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  • Infinity Wellness Spa

When Injectables Go Wrong

Updated: Jun 20, 2019

EVERYTHING FROM MINOR ISSUES TO THE MORE SEVERE

Fun fact: if you took all of the blood vessels out of an adult human and laid them out, they would form a line approximately 100,000 miles long.


I recently saw a post by The Beauty Nurse, Melissa Berg (@thebeautynurse, I recommend you follow her for good product recommendations/etc) where she reposted a picture showing all of the injection sites in the face where there had been cases of reported blindness due to filler. Unfortunately, it was posted to her Instagram story, so it disappeared after 24 hours, and I haven't been able to find it since then, but to summarize--there were spots all over the face.


This got me thinking: I think it's important to understand the risks of injectables, but more importantly, you should understand what to do when something goes wrong. Writing about this makes me feel uncomfortable, because on the one hand, I think injectables can be quite fun and I don't want to scare people away unnecessarily, but on the other hand, I think plenty of people aren't aware that there are definite risks. Clients are often concerned with bruising, but fewer people are concerned with potential side effects. They are incredibly rare, granted, but they do happen, and it's important to know what to do.


I'm going to add an addendum here: this blog is going to cover everything from minor issues to the more severe. Botox really only falls under the "minor" category, such as unevenness or heaviness in the eyelids. Filler is primarily the more "risky" injectable, so we'll be focusing on that. I also want to include, for the Nervous Nellie's out there (I'm one of them), that these incidents are extremely rare. This is not a common occurrence AT ALL, with an experienced and trained injector. Notice my double use of underlining AND bold font. That's how passionate I am, y'all. I mean what I say and I say what I mean.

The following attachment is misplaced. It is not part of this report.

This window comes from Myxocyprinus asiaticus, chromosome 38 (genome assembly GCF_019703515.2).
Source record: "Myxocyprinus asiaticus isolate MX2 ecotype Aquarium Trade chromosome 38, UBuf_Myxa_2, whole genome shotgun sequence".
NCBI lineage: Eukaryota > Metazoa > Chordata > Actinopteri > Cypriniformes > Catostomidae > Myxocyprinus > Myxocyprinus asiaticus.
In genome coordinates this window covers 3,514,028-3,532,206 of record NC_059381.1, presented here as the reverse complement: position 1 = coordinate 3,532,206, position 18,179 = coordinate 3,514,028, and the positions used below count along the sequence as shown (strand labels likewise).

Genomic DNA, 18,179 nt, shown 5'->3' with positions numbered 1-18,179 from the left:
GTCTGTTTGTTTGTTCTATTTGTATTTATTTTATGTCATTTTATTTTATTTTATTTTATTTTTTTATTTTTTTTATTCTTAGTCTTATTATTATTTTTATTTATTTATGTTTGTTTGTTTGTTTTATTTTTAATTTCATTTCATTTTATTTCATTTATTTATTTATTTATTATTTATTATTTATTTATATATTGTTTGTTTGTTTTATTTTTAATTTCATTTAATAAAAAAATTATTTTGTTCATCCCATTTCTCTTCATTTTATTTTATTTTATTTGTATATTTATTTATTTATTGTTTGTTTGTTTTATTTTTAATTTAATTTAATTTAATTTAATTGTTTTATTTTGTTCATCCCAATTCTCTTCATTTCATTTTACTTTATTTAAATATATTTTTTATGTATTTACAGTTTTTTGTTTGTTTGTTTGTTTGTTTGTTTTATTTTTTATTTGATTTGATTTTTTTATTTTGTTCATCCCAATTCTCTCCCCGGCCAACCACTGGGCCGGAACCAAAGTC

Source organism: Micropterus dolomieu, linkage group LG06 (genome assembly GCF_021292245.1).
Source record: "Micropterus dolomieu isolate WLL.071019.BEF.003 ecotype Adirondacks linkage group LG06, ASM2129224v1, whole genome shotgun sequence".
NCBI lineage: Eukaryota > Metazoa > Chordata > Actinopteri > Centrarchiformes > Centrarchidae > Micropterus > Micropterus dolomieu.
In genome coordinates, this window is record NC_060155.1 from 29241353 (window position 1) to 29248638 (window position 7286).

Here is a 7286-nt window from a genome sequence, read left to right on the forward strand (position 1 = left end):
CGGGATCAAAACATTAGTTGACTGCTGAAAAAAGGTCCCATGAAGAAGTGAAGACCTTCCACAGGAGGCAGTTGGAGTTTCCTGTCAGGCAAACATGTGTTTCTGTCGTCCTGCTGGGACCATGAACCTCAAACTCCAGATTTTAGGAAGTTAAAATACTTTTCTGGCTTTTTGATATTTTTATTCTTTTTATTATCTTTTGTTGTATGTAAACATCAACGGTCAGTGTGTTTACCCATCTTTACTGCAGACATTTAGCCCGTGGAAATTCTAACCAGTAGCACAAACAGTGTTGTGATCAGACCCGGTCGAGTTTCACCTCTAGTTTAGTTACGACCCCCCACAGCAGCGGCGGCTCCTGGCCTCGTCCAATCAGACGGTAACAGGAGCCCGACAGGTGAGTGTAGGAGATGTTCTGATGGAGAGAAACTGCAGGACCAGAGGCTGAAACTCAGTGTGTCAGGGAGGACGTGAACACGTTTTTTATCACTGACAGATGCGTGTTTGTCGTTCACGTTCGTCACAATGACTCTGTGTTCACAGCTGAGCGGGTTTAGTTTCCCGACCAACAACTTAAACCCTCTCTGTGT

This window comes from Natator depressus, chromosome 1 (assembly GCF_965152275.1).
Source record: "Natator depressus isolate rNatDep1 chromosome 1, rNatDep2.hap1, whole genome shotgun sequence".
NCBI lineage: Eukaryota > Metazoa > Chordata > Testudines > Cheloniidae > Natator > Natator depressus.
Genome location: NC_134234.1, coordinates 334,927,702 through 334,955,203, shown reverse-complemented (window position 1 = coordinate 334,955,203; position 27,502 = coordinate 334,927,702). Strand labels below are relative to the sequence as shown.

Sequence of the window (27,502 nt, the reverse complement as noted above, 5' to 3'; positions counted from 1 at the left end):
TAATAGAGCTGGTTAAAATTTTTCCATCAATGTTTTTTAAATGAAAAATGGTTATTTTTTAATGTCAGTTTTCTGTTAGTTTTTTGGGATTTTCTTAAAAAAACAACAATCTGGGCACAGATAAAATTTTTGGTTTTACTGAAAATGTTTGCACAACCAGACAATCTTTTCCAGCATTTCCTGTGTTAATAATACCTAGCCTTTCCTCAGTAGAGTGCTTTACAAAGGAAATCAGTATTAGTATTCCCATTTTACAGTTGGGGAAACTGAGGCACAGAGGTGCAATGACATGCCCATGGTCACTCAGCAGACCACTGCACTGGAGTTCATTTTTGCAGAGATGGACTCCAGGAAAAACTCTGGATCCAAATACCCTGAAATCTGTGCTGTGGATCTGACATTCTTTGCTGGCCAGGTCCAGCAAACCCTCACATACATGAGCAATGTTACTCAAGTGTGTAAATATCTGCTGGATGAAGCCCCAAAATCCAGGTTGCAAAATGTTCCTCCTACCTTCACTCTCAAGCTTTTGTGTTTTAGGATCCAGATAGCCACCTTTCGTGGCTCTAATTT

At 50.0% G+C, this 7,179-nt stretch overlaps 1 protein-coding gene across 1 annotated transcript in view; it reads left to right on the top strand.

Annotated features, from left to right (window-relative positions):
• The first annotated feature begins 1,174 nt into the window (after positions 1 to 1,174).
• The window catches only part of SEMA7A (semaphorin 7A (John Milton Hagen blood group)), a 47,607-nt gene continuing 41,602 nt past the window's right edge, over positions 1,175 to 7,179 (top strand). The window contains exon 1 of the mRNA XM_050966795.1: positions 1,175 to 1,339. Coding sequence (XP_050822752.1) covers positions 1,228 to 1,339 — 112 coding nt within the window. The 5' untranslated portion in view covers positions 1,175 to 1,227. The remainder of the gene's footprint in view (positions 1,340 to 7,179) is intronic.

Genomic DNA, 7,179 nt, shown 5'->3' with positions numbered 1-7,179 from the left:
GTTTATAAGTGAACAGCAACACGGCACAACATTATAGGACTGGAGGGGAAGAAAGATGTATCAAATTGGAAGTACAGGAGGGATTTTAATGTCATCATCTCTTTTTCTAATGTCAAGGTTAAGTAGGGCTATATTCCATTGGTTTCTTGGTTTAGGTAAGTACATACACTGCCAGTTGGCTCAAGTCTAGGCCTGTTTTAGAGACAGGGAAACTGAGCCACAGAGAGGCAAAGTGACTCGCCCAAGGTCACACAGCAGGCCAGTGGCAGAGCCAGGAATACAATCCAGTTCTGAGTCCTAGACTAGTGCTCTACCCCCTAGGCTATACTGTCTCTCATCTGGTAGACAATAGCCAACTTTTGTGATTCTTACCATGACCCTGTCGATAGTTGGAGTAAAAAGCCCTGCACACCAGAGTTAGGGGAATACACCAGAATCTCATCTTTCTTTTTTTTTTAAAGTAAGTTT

The beauty industry is a huge, ever-expanding place filled with people eager to partake in the various glories of lip filler, facial contouring, and Botox. I keep hearing more and more stories about medical assistants and hair stylists trying to inject Botox and filler, and somehow, these people keep finding clients. This blog is a reminder that going and seeing someone who is not properly trained is always a bad idea. If the prices are cheap, it's probably too good to be true.


Let me start off by mentioning one of the most high-risk areas: the nose and area between the brows. These places are great for Botox (to treat frown lines and those "bunny" lines when you scrunch your nose). However, these aren't great places for filler. Don't get me wrong, it can look great. If you have ingrained lines from years of frowning, or you want to smooth the profile of your nose, it looks good to have a bit of filler placed there. Unfortunately, it's our policy not to inject there, simply because it's so risky.

When you inject filler, it's literally "filling" the space. This is great for added volume, like in the lips or cheeks, or to fill in hollow areas, like a divot in the chin, for example. But, take a look at this picture:





This is a generic map of the blood vessels in the face. Like I said, filler is meant to fill. What happens if filler is injected into one of these vessels, which cover virtually every square inch of the face? Long story short, not-so-good things.